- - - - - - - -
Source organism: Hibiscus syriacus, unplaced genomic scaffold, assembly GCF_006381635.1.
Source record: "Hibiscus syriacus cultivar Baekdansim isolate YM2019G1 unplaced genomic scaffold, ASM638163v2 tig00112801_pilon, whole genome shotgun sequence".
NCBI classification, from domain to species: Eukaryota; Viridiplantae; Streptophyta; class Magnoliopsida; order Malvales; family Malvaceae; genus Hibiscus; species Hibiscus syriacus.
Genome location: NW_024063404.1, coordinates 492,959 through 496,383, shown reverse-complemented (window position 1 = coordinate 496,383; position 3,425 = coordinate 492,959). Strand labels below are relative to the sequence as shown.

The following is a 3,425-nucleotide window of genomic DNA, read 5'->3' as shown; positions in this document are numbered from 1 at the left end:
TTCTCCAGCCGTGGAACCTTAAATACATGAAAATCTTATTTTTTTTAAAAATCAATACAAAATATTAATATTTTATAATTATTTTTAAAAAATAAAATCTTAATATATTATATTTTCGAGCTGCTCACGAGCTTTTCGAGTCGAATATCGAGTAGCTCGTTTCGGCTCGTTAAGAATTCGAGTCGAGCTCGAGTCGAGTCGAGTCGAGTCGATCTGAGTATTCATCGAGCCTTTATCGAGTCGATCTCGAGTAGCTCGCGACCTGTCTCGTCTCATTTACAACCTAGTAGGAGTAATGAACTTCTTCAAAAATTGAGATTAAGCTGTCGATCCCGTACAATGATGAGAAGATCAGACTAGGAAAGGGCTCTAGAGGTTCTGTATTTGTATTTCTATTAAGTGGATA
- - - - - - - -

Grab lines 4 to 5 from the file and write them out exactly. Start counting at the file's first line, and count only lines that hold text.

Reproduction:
Genome location: NW_024063404.1, coordinates 492,959 through 496,383, shown reverse-complemented (window position 1 = coordinate 496,383; position 3,425 = coordinate 492,959). Strand labels below are relative to the sequence as shown.

The following is a 3,425-nucleotide window of genomic DNA, read 5'->3' as shown; positions in this document are numbered from 1 at the left end: